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SOTM: Matthew 5:24-25 (Court)

SOTM

 

(Mat 5:25-26 ESV) 25 Come to terms quickly with your accuser while you are going with him to court, lest your accuser hand you over to the judge, and the judge to the guard, and you be put in prison. 26 Truly, I say to you, you will never get out until you have paid the last penny.

Now — and this is important — it sometimes helps to read Jesus as speaking with a twinkle in his eye and a wink. This is something of a joke. Jesus is being a bit hyperbolic (he’s exaggerating) to make a point. After all, sometimes when you go to court you win. It’s been known to happen.

Jesus is speaking in very pragmatic terms to make a more theological point. The point isn’t to calculate the risk/reward ratio and decide whether to compromise. Jesus is no pragmatist or utilitarian philosopher. No, his point remains the one he’s been making all along: be a peacemaker! seek reconciliation! even if you expect to win the lawsuit, it’s better to settle and be at peace than to win! Continue reading

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One Thousand E-Mail Subscribers!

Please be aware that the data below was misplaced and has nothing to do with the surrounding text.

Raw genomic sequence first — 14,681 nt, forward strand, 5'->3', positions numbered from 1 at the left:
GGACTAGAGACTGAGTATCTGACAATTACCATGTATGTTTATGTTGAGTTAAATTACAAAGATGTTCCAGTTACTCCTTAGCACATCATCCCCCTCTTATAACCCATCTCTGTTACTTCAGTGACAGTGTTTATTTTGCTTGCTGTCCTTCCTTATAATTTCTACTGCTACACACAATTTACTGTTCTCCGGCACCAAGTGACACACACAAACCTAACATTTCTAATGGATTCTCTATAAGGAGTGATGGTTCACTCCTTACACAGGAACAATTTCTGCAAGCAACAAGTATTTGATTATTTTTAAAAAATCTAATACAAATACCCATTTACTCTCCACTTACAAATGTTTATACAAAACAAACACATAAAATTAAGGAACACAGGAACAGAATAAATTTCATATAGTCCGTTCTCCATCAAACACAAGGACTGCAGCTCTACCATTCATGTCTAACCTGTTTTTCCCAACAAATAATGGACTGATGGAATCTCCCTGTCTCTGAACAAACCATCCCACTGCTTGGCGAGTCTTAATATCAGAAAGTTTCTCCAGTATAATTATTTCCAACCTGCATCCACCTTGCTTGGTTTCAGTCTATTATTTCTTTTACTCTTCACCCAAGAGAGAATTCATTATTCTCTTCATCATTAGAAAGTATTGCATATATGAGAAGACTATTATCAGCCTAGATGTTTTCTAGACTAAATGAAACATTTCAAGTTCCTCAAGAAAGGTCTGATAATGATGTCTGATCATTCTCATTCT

1000This may not be a big deal for some bloggers, but I’m pretty excited to have just hit 1,000 email subscribers to OneInJesus.

The crazy thing is that I began 2014 at around 600 email subscribers — meaning I was adding less than 100 subscribers per year on average. Now, I’m adding about 25 a day, starting just a few weeks ago. I couldn’t be more astonished.

I have no idea why things have changed so dramatically. The WordPress stats package and Google Analytics don’t show any activity regarding the site that would generate this kind of increase. So I’m clueless (an all-too-familiar feeling).

(And I’ve checked the database. It’s not spammers. They all seem to be real people.)

Anyway — I’m flattered, humbled, and more than a little surprised. Thanks very much for reading.

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SOTM: Matthew 5:23-24 (Be reconciled to your brother)

SOTM

(Mat 5:23-24 ESV)  23 So if you are offering your gift at the altar and there remember that your brother has something against you,  24 leave your gift there before the altar and go. First be reconciled to your brother, and then come and offer your gift.

Jesus speaks in terms of his audience. He was speaking to Jews under Torah, and so he speaks in Torah terms.

Shortly before Jesus’ time, Judaism had been heavily influenced by two great rabbis, Hillel (the Elder) and Shammai. They disagreed about some core issues, including  which of God’s commands is the highest. Shammai considered the Temple observances to be of the greatest importance, whereas Hillel taught that loving for one’s neighbor is a higher command. Thus, when a conflict arises, the higher command is the one to obey. Continue reading